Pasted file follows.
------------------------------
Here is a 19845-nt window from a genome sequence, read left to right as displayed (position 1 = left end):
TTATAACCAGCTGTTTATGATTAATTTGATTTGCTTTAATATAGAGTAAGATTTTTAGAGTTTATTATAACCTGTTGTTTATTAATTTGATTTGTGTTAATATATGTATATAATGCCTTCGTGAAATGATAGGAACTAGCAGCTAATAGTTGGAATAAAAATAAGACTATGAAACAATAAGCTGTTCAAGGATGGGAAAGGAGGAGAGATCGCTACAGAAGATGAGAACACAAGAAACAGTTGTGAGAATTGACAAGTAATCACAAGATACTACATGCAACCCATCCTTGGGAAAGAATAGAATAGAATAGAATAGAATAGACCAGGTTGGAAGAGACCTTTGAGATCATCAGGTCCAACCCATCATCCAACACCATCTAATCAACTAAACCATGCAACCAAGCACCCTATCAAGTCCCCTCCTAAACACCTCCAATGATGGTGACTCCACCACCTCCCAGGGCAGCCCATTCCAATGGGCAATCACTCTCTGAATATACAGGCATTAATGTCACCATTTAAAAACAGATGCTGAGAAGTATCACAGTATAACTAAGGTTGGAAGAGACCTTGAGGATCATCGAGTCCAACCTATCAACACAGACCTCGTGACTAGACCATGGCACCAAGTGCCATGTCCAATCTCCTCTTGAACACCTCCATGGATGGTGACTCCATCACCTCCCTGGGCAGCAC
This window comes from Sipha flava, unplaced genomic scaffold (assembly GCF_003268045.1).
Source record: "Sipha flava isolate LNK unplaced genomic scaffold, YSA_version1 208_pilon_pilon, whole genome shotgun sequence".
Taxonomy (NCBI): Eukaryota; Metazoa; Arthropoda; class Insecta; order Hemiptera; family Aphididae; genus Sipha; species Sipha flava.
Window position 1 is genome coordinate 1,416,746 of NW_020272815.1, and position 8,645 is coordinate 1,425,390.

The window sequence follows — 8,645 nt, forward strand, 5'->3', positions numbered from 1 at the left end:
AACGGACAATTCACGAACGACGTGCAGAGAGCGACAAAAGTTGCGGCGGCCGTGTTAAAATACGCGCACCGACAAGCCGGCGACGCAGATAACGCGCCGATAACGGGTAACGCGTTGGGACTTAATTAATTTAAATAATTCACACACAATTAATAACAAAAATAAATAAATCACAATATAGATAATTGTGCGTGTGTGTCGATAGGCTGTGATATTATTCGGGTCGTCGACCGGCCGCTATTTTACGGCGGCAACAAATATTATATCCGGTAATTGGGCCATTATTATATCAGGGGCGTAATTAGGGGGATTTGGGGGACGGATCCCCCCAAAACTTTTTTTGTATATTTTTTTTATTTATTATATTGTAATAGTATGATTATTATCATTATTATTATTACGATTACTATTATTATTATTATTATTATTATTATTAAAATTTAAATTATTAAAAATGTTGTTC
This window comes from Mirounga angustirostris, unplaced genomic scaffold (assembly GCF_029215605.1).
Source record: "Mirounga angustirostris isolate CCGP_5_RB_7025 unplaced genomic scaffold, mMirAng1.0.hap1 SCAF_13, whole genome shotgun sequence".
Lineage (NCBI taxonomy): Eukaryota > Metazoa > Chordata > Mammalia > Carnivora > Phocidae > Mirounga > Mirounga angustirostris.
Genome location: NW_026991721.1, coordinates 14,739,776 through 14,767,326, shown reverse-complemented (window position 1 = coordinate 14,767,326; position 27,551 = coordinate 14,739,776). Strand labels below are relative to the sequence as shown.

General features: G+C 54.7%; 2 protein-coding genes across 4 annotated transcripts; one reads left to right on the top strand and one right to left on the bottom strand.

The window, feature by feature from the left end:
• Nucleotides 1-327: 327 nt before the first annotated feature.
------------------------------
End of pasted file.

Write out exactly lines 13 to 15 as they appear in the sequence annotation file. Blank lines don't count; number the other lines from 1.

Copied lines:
General features: G+C 54.7%; 2 protein-coding genes across 4 annotated transcripts; one reads left to right on the top strand and one right to left on the bottom strand.

The window, feature by feature from the left end:
• Nucleotides 1-327: 327 nt before the first annotated feature.